After struggling with depression as a young adult, I decided to treat my depression naturally. Here are 6 things I did that helped me overcome depression and stop taking prescription medication.
Please keep in mind that we are not doctors or medical professionals, and we always highly recommend speaking to your own doctor prior to starting or taking any supplements or making lifestyle changes. NOTHING in this article is medical advice and should not be taken as such. These are simply general concepts, not prescriptive information or health advice. We cannot emphasize this enough! Proceed at your own risk.
While it may sound surprising, I dealt with depression when I was younger. Mental illness runs in my family, and a combination of genetics and external circumstances led me to a diagnosis of clinical depression. I did all the things I was supposed to – medications, therapy, regular appointments with doctors – and yet I still didn’t feel my best. There was always sadness lurking inside of me, waiting for the right moment to creep back into my life.
When I began really learning about the connection between mental and physical health, I made the decision to really try to fight my depression naturally. I may have genetics against me, but that just means I need to give my body the best fighting chance I can. Skin cancer also runs in my family, so I am a stickler for sunscreen, and I stay away from hormone disruptors. It’s the same concept! Just like my skin is an organ of my body that I can protect and nourish, so is my brain.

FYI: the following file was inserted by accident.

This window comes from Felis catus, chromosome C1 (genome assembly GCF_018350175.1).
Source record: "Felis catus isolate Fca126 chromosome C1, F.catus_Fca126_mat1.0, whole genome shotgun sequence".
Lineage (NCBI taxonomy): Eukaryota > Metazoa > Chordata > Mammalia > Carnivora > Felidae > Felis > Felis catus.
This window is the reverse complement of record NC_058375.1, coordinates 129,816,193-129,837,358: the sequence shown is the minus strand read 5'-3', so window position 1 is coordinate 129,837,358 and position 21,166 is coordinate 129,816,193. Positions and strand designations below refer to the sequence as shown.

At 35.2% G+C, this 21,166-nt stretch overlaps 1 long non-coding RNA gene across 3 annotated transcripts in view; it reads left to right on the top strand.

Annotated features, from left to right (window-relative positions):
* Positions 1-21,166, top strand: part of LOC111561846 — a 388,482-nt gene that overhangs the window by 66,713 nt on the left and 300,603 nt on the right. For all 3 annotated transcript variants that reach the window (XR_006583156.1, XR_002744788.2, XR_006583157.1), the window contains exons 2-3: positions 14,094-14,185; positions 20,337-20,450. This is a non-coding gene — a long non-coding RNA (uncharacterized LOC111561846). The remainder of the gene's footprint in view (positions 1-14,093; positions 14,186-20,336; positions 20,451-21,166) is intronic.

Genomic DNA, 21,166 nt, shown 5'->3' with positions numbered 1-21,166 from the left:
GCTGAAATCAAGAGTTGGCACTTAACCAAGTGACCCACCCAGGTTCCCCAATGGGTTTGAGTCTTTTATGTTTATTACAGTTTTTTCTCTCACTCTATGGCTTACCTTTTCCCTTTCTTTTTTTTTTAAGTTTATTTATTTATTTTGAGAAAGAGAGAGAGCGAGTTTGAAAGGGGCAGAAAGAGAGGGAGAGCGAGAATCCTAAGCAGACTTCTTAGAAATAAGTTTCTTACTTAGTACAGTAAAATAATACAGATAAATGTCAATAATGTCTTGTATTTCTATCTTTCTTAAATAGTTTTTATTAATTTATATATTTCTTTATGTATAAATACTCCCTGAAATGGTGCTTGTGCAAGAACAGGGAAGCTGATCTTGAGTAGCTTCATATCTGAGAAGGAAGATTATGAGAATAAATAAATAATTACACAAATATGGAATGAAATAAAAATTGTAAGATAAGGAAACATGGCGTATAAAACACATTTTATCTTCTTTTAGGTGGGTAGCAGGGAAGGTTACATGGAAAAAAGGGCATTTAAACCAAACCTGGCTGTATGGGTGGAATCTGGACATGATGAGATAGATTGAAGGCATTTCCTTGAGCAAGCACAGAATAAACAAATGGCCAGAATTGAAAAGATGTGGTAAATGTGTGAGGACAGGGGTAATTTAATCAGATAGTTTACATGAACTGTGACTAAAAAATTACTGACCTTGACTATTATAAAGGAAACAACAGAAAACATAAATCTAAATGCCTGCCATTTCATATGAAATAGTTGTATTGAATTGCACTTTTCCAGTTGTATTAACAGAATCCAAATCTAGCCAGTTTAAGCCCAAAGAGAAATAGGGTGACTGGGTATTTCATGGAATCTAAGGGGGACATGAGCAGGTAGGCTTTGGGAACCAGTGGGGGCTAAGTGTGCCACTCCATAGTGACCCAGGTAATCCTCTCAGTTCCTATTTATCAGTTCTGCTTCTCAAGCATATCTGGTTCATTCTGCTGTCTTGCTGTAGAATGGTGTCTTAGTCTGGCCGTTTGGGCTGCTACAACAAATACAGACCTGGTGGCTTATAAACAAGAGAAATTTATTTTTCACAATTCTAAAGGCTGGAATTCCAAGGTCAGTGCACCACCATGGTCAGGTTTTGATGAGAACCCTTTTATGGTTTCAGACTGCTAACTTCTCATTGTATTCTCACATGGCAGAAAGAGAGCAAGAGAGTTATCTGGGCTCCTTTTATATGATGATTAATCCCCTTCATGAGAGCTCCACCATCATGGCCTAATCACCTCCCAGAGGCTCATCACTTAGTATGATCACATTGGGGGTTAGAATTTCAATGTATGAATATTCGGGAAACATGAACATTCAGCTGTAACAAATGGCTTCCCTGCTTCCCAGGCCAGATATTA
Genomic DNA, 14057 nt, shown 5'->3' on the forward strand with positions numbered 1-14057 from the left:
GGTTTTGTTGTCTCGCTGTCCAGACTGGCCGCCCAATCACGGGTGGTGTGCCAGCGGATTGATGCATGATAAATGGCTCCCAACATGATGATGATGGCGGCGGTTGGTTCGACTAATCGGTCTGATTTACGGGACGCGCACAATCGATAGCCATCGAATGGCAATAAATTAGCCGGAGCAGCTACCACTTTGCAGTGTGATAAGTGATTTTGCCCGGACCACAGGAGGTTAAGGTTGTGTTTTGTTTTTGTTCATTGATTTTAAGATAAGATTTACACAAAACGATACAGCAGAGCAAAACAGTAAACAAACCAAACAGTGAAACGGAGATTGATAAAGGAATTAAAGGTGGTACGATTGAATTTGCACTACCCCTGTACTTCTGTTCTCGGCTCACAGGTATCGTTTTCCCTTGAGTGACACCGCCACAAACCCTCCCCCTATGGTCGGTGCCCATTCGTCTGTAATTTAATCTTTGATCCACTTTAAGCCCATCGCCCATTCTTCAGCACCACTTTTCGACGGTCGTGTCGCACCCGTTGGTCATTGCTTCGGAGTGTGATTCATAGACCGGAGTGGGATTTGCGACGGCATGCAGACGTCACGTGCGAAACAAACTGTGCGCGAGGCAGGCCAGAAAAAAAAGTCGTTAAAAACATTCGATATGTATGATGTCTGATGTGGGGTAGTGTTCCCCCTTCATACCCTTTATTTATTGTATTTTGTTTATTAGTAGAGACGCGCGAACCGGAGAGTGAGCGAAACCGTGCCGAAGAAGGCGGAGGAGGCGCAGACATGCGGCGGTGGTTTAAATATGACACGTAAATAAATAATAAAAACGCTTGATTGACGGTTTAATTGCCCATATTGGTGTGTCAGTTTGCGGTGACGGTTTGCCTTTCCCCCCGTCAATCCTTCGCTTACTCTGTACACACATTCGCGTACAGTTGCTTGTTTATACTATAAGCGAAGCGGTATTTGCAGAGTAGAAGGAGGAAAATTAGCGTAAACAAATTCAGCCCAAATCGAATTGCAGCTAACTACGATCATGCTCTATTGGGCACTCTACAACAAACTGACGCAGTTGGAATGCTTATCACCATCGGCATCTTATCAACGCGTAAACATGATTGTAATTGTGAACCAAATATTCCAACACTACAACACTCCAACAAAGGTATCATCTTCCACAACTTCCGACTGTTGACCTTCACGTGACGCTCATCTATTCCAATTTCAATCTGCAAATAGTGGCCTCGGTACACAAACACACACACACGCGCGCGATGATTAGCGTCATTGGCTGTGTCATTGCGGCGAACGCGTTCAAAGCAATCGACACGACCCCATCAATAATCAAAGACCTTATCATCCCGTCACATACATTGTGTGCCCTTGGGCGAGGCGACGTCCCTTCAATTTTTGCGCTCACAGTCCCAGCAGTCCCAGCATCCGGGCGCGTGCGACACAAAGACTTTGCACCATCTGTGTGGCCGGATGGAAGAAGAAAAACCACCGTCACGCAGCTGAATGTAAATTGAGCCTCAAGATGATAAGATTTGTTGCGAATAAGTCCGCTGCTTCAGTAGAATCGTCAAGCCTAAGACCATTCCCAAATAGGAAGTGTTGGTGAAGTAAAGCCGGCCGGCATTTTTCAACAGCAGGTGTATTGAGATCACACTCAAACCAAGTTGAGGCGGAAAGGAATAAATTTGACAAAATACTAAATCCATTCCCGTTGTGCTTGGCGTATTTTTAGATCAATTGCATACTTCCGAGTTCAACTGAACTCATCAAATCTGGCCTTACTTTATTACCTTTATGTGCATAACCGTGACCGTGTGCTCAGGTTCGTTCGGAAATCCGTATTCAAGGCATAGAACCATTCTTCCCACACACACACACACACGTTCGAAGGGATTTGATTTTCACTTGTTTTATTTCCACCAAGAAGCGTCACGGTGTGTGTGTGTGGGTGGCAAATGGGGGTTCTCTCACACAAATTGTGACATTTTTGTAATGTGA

After making the decision to really change my lifestyle, I spoke with my psychiatrist about things I wanted to try. With her support and guidance, I was able to get off the antidepressant I had been taking for years. I learned some major things about my body and mind through that journey, and I’m so grateful to say that I am now depression-free.
I want to reiterate that this is my story. Every body and brain is different. I am in no way suggesting you throw your medication in the trash or stop seeing your doctor. In fact, I highly encourage you to talk to your doctor about about your treatment. Make sure that the changes you have in mind are right for you. Many people need to take medication along with making lifestyle changes, and that is okay. There is zero shame in taking medication for mental illness! Even if you aren’t comfortable or aren’t able to stop taking medication, many of these steps may work great in conjunction with your current health plan.
1. Gave Up Alcohol
There have been so many studies done on the link between depression and alcohol use, and I knew that there was probably a correlation between my own mental health and drinking. While I now will occasionally have a glass of wine with dinner, it was important at the time that I take alcohol completely out of the equation. I also wanted to make sure that I wasn’t self-medicating with alcohol. I felt it was important for me to be able to feel my emotions and work through them.